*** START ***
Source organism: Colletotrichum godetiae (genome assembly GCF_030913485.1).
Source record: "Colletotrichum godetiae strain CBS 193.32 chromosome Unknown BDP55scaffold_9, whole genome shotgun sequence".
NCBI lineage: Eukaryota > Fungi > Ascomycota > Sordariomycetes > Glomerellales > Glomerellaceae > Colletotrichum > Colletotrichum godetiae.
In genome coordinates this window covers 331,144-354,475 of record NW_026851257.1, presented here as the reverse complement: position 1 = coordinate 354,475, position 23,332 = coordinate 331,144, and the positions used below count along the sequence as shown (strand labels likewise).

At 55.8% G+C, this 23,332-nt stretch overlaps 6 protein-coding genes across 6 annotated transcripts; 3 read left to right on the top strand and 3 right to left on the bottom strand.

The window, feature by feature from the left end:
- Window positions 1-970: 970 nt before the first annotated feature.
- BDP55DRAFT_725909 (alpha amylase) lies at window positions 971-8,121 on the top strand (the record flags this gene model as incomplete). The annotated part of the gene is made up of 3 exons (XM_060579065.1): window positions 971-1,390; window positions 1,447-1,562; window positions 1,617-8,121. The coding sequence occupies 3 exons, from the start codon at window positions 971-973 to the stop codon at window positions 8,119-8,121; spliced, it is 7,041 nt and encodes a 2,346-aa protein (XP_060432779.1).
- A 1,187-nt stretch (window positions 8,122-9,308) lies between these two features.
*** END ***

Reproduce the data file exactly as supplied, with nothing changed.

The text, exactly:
Source organism: Colletotrichum godetiae (genome assembly GCF_030913485.1).
Source record: "Colletotrichum godetiae strain CBS 193.32 chromosome Unknown BDP55scaffold_9, whole genome shotgun sequence".
NCBI lineage: Eukaryota > Fungi > Ascomycota > Sordariomycetes > Glomerellales > Glomerellaceae > Colletotrichum > Colletotrichum godetiae.
In genome coordinates this window covers 331,144-354,475 of record NW_026851257.1, presented here as the reverse complement: position 1 = coordinate 354,475, position 23,332 = coordinate 331,144, and the positions used below count along the sequence as shown (strand labels likewise).

At 55.8% G+C, this 23,332-nt stretch overlaps 6 protein-coding genes across 6 annotated transcripts; 3 read left to right on the top strand and 3 right to left on the bottom strand.

The window, feature by feature from the left end:
- Window positions 1-970: 970 nt before the first annotated feature.
- BDP55DRAFT_725909 (alpha amylase) lies at window positions 971-8,121 on the top strand (the record flags this gene model as incomplete). The annotated part of the gene is made up of 3 exons (XM_060579065.1): window positions 971-1,390; window positions 1,447-1,562; window positions 1,617-8,121. The coding sequence occupies 3 exons, from the start codon at window positions 971-973 to the stop codon at window positions 8,119-8,121; spliced, it is 7,041 nt and encodes a 2,346-aa protein (XP_060432779.1).
- A 1,187-nt stretch (window positions 8,122-9,308) lies between these two features.